Specifies  the  end code for non-ISO 6429 terminals


       Most color-capable ASCII  terminals  today  use  ISO  6429
       (ANSI)  color sequences, and many common terminals without
       color capability, including xterm and the widely used  and
       cloned  DEC VT100, will recognize ISO 6429 color codes and
       harmlessly eliminate them from the output or emulate them.
       ls  uses  ISO 6429 codes by default, assuming colorization
       is enabled.

       ISO 6429 color sequences are composed of sequences of num­
       bers separated by semicolons.  The most common codes are:

          0     to restore default color
          1     for brighter colors
          4     for underlined text
          5     for flashing text
         30     for black foreground
         31     for red foreground
         32     for green foreground
         33     for yellow (or brown) foreground
         34     for blue foreground
         35     for purple foreground
         36     for cyan foreground
         37     for white (or gray) foreground
         40     for black background
         41     for red background
         42     for green background
         43     for yellow (or brown) background
         44     for blue background
         45     for purple background
         46     for cyan background
         47     for white (or gray) background

       Not  all  commands  will  work  on  all systems or display

       ls uses the following defaults:

         NORMAL   0       Normal (non-filename) text
         FILE     0       Regular file
         DIR      32      Directory
         LINK     36      Symbolic link
         ORPHAN   undefined       Orphanned symbolic link
         MISSING  undefined       Missing file
         FIFO     31      Named pipe (FIFO)
         SOCK     33      Socket
         BLK      44;37   Block device
         CHR      44;37   Character device
         EXEC     35      Executable file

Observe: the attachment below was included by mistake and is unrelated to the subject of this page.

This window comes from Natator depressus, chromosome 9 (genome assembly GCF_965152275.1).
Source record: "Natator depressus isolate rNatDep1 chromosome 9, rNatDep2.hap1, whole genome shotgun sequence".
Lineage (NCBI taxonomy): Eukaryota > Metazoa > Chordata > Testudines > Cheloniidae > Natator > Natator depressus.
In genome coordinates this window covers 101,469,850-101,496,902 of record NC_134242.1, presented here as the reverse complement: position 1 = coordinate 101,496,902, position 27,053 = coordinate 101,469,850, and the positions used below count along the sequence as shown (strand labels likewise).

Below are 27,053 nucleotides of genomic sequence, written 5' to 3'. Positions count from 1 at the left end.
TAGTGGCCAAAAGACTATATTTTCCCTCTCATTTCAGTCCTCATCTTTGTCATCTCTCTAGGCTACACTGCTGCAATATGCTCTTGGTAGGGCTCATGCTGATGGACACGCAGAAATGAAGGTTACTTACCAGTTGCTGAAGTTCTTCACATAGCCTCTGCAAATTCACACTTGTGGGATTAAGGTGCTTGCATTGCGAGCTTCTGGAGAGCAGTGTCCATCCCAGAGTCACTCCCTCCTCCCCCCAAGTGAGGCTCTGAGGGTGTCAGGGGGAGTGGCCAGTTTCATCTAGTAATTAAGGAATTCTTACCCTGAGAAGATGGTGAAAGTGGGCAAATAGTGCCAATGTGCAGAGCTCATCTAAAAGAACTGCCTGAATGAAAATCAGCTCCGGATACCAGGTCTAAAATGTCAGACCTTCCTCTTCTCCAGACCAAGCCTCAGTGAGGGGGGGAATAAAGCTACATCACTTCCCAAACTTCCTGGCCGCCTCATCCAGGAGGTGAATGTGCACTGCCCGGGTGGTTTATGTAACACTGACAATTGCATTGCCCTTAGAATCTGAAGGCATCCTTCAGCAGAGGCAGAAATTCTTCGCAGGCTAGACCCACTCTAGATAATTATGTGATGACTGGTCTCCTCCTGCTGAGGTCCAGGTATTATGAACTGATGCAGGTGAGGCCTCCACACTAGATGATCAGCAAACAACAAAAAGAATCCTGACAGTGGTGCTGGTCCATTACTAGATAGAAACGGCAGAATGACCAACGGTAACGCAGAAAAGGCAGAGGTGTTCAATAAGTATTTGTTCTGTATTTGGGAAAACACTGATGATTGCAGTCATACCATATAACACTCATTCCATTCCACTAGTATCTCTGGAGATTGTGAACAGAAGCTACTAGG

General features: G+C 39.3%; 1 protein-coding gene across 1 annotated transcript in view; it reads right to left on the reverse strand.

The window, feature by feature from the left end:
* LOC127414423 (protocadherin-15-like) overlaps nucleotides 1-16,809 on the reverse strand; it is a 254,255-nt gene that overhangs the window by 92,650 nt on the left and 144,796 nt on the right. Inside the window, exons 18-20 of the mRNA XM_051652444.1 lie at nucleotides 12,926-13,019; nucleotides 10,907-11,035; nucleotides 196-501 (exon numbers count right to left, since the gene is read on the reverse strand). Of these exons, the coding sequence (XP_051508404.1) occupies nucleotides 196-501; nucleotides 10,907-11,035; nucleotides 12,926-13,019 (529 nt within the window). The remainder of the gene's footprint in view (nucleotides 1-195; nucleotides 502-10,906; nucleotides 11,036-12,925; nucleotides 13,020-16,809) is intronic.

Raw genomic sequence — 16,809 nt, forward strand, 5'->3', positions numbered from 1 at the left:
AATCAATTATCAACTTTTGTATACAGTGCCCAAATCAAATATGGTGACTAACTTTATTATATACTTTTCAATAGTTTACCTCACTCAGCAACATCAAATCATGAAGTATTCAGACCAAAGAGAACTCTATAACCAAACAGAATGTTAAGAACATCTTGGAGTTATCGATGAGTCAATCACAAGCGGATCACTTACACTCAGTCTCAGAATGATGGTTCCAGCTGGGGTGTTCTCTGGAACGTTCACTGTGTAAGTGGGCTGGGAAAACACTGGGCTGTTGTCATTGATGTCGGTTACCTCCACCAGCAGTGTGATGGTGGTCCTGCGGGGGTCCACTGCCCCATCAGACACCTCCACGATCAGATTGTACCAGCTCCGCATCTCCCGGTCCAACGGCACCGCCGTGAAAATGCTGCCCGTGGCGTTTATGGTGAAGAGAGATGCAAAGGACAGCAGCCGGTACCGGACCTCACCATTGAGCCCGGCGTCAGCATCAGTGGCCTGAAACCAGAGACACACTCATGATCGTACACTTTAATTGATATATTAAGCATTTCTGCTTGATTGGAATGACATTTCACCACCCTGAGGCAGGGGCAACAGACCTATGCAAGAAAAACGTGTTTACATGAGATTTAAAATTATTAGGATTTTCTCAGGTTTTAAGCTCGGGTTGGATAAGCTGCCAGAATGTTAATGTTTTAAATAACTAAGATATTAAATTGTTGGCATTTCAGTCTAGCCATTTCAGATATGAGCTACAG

A few terminal programs do not recognize the default prop­
       erly.  If all text gets colorized after you do a directory
       undefined,  the sequence LEFTCODE NORMAL RIGHTCODE will be
       used instead.  The purpose of the left- and rightcodes  is
       merely  to  reduce  the amount of typing necessary (and to
       hide ugly escape codes away from the user).  If  they  are
       not  appropriate for your terminal, you can eliminate them
       by specifying the respective keyword on a line by  itself.

       NOTE:  If  the ENDCODE is defined in the global section of
       the setup file, it cannot be undefined in a  terminal-spe­
       cific  section of the file.  This means any NORMAL defini­
       tion will have no effect.  A different ENDCODE  can,  how­
       ever, be specified, which would have the same effect.


       To  specify  control-  or  blank  characters  in the color
       sequences or filename extensions, either C-style \-escaped
       notation  or  stty-style  ^-notation  can be used.  The C-
       style notation includes the following characters:

         \a      Bell (ASCII 7)
         \b      Backspace (ASCII 8)
         \e      Escape (ASCII 27)
         \f      Form feed (ASCII 12)
         \n      Newline (ASCII 10)
         \r      Carriage Return (ASCII 13)
         \t      Tab (ASCII 9)
         \v      Vertical Tab (ASCII 11)
         \?      Delete (ASCII 127)
         \nnn Any character (octal notation)
         \xnnn        Any character (hexadecimal notation)
         \_      Space
         \\     Backslash (\)
         \^      Caret (^)
         \#      Hash mark (#)

       Please note that escapes are necessary to enter  a  space,
       backslash, caret, or any control character anywhere in the
       string, as well as a hash mark as the first character.


       The default LEFTCODE and RIGHTCODE definitions, which  are
       used by ISO 6429 terminals are:

         LEFTCODE  \e[
         RIGHTCODE m

       The default ENDCODE is undefined.


       dircolors(1), ls(1), stty(1), xterm(1)


GNU fileutils 4.1           2001-12-26              DIR_COLORS(5)